On October 16, 2014, Mr. Ibanez sustained multiple severe industrial injuries while working within the course and scope of his employment as a carpenter for High Point Construction. As a result of these injuries, he underwent multiple failed surgeries to his low back, cervical spine, and right shoulder.
On January 11, 2018, Mr. Ibanez’s treating physician released him with light duty restrictions consisting of no lifting over 10 pounds and no bending/twisting at the waist. Due to Mr. Ibanez’s severe industrial injuries, ongoing need for medical treatment, including opiate medication, his lack of education and work experience, he requested the insurer grant him permanent total disability (PTD) status on June 25, 2018.
On July 9, 2018, the Administrator issued a determination denying the claimant’s request for PTD benefits based on the fact he was not documented to work in the United States. As a result, Mr. Ibanez began the appeals process.
Appealing the Denial
On August 21, 2018, Mr. Ibanez was independently examined for a permanent total disability assessment. In his report, the physician opined to a reasonable degree of medical probability that Mr. Ibanez was permanently and totally disabled as a result of his industrial injury.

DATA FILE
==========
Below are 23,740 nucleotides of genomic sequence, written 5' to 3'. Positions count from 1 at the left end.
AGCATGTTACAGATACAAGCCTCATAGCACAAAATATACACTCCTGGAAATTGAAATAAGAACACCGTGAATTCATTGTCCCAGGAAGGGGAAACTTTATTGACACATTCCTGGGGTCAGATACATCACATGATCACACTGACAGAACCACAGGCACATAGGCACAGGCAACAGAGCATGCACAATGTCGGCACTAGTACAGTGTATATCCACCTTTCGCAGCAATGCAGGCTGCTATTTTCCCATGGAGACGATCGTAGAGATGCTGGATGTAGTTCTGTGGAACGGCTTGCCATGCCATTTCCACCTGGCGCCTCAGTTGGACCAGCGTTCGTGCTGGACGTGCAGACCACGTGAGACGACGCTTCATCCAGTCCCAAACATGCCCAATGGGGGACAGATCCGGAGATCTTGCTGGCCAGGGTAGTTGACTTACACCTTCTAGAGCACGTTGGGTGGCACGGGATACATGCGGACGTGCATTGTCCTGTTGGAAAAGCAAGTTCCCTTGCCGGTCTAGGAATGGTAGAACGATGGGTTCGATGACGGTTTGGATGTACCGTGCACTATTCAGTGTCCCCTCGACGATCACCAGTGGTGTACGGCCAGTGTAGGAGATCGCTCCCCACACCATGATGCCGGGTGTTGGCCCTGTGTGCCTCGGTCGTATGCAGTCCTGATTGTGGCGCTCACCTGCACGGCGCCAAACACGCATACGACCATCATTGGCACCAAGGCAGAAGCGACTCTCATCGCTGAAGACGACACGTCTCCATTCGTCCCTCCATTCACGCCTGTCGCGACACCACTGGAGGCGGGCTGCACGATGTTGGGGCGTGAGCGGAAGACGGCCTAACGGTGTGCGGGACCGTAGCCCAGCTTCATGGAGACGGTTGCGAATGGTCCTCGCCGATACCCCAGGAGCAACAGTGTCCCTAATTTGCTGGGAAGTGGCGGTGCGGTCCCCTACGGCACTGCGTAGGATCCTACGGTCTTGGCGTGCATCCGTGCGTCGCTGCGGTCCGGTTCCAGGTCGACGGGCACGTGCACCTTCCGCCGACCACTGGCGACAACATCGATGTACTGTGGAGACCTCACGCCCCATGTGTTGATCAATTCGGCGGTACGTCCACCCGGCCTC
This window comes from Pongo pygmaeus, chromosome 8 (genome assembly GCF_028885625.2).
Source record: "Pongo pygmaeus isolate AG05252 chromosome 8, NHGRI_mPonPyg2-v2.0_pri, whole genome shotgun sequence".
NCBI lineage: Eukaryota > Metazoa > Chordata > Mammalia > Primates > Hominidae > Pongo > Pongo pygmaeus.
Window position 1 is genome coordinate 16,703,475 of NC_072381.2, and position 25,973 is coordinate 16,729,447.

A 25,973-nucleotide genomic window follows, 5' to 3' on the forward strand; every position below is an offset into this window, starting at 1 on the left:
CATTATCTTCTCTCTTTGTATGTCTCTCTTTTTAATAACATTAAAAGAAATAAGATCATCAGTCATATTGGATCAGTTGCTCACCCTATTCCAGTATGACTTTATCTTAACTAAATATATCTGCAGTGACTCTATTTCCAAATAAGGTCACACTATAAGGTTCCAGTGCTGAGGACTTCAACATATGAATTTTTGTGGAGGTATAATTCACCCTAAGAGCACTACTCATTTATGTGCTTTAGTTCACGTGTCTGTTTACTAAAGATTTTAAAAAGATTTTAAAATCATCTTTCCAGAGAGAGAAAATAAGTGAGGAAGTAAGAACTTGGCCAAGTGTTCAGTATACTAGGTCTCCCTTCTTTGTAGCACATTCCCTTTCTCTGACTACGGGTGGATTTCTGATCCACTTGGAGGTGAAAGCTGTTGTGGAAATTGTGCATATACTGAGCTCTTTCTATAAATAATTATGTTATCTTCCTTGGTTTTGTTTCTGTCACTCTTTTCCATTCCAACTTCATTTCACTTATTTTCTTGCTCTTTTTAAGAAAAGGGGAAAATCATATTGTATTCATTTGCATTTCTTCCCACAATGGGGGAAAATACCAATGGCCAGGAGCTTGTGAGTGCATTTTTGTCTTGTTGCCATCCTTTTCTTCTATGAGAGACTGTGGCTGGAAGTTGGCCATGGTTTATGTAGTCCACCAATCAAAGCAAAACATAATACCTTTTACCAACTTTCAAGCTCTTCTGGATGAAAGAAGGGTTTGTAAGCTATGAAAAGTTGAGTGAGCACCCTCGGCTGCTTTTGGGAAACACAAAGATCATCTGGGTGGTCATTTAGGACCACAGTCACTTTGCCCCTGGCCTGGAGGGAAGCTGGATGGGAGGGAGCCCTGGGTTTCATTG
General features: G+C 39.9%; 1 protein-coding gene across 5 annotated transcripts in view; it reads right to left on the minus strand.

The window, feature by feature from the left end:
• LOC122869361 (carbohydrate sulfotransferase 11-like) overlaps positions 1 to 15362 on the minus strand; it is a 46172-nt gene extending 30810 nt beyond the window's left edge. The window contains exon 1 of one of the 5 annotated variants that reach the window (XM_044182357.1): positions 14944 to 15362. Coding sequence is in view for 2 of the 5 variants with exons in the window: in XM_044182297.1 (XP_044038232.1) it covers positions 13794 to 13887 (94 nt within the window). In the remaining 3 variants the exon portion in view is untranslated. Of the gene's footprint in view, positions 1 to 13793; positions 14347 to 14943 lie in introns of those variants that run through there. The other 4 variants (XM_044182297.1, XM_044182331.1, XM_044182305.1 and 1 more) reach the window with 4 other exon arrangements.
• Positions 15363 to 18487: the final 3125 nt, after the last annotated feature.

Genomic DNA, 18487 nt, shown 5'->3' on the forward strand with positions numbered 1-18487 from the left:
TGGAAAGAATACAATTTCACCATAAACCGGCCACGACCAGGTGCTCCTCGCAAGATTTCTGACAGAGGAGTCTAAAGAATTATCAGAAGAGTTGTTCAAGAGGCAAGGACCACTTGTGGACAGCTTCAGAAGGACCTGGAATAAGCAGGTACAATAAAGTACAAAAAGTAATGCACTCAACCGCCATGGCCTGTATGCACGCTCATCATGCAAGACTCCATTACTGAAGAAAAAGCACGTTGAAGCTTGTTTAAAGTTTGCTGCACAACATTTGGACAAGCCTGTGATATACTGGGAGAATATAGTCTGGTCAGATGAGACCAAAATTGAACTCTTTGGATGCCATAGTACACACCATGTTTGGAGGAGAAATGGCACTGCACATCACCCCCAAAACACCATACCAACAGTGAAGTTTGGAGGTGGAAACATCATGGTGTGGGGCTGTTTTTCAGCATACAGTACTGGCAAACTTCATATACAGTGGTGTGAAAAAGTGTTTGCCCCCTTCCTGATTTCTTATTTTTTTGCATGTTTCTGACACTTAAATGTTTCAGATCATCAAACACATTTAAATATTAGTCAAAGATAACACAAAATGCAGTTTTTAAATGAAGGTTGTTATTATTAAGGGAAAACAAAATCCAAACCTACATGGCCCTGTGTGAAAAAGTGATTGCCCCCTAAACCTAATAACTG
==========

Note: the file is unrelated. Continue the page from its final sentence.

He based his opinion on the significant impairments Mr. Ibanez had to the low back, cervical spine, and right shoulder as a result of multiple industrial surgeries. The physician who conducted the independent medical examination also noted Mr. Ibanez’s need for opiate medication, including Norco, Celebrex, and Zanaflex, secondary to pain as a result of his multiple surgeries.
The physician further noted that Mr. Ibanez had no significant educational background, only completing the ninth grade, and his employment history was based significantly based in working in heavy duty-related positions, such as the construction field and restaurant work; additionally, he had no trade school or military experience.
Regarding Mr. Ibanez’s current employability, it was opined that it would be very difficult for him to sell his employment services in a competitive market. The physician considered the patient’s pain and limitations in multiple activities of daily life, along with his requirement for opiate medication, would make it nearly impossible to find employment on a sedentary basis.
ARMI v Ibanez in the Nevada Supreme Court
On April 11, 2019, the Appeals Officer issued a decision reversing the Administrator’s July 9, 2018 determination denying the claimant’s request for ongoing PTD benefits. As a result, the insurer appealed to the Nevada Supreme Court.